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Sudanese-American slam poet appointed UNHCR Ambassador

June 10 - 2018 GENEVA
Emi Mahmoud visits Azraq refugee camp in Jordan in March 2018 (Niko Ivanovski/UNHCR)
Emi Mahmoud visits Azraq refugee camp in Jordan in March 2018 (Niko Ivanovski/UNHCR)

The Sudanese-American slam poet Emtithal (Emi) Mahmoud has been appointed as a national (US) Goodwill Ambassador for the UN Refugee Agency (UNHCR).

The announcement comes as Mahmoud is preparing to open and perform at TEDxKakumaCamp, the first ever TEDx event to take place at a refugee camp in Kenya on 9 June, the UNHCR said in a statement on Friday.

As a former refugee from Sudan, Emi uses her personal experience to share the emotional impact of losing a home, of being forcibly displaced and of the lack of rights of women and refugees.

“I am so honoured to be appointed a Goodwill Ambassador for UNHCR,” Mahmoud said. “I can’t possibly explain what it is like to flee your home, to leave your memories and loved ones behind, but that is exactly the reality that my parents and millions like them had to deal with and that is the reason why I am here.

“And that’s the reality that new people face every day. I want to use my experience and my ability as an artist, a writer and a performer to help raise awareness and advocate for others, and inspire the world to stand with refugees,” she told UNHCR.

Mahmoud has been supporting UNHCR since 2016. She has not only represented UNHCR at various high-profile events but also witnessed UNHCR’s frontline work in the field, meeting refugees in Jordan, Uganda and Greece.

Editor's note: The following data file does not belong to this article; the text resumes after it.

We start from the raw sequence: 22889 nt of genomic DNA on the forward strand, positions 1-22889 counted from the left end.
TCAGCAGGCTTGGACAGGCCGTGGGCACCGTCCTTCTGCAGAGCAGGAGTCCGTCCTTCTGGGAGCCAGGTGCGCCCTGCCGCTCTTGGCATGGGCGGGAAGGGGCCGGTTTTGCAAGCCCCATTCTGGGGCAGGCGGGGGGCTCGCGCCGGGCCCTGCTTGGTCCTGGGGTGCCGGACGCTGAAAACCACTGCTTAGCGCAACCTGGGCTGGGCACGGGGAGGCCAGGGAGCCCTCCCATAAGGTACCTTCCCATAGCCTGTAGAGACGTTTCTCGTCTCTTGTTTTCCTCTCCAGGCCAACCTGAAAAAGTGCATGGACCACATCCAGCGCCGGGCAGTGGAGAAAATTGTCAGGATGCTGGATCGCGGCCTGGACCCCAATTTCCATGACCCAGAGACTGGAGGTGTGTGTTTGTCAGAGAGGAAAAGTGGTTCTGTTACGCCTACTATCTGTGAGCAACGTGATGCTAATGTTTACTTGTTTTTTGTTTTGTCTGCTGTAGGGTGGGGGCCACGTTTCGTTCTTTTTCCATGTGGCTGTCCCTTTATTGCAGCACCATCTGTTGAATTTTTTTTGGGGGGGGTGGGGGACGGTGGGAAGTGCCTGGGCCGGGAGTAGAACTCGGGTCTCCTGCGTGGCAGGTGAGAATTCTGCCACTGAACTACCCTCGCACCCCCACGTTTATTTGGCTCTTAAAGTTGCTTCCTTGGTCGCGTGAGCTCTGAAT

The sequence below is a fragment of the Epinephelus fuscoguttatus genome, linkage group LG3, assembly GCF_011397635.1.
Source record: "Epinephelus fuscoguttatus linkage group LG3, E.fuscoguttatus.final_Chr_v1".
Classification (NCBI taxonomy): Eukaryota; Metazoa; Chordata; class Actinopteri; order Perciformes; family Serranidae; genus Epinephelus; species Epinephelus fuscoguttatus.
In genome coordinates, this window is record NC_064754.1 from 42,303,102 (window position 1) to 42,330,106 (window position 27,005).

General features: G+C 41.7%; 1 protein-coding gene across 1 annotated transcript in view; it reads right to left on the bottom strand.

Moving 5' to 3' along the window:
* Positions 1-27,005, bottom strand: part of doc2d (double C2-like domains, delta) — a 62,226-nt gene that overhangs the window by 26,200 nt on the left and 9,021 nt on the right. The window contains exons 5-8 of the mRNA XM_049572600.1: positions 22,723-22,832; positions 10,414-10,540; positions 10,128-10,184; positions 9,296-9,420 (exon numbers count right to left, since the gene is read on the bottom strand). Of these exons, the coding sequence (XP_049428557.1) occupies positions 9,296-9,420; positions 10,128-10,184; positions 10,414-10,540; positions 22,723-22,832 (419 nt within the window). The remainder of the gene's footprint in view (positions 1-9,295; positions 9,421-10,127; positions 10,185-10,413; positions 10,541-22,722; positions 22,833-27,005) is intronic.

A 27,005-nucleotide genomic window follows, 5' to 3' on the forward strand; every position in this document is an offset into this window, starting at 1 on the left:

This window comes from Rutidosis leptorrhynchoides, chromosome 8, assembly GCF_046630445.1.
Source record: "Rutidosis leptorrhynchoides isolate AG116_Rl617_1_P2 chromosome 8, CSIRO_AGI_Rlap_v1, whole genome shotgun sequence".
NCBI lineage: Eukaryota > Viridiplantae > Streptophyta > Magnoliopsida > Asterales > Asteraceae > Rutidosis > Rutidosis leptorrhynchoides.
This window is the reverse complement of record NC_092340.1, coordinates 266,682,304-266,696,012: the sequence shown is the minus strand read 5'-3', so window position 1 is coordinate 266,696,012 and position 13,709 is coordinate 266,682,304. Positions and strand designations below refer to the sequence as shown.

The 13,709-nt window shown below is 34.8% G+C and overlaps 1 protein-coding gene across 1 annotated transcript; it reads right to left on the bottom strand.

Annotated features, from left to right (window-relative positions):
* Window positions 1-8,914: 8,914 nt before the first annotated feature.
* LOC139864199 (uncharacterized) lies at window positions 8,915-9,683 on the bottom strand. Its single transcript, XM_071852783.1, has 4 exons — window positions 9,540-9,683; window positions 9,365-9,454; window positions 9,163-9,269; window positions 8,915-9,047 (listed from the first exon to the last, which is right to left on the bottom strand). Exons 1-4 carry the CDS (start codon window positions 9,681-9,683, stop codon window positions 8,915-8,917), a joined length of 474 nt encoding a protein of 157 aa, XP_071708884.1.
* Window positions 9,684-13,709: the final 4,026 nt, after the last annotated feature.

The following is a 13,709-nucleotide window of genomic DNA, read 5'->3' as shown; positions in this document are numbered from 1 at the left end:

Dreams for Peace

Emi Mahmoud is a Sudanese-American poet and author with accolades in a range of artistic, academic and activist pursuits, as the Washington-based Enough Project described her earlier this year.

She captured the attention of many with her powerful TED Talk presentation on Darfur in 2016 and earned the first-ever standing ovation in the history of the Forbes 30 Under 30 conference.

In January this year, Mahmoud left El Fasher, capital of North Darfur, on foot, on her way to Khartoum. During the more than 1,000 kilometres walk, she collected ‘Dreams for Peace’ from people around the world.


Mahmoud’s family escaped North Darfur to Yemen when she was a toddler, before migrating to the USA in 1998.

Her life and poetry have been shaped by the ongoing conflict in Darfur. She discovered at a young age that poetry allowed her to articulate her experiences. In October 2015, she won the Individual World Poetry Slam award in Washington DC.

After graduating from Yale University, Mahmoud said she has made it her mission to “put people back in front of the numbers”, referring to the dehumanisation of people fleeing conflict all over the world.



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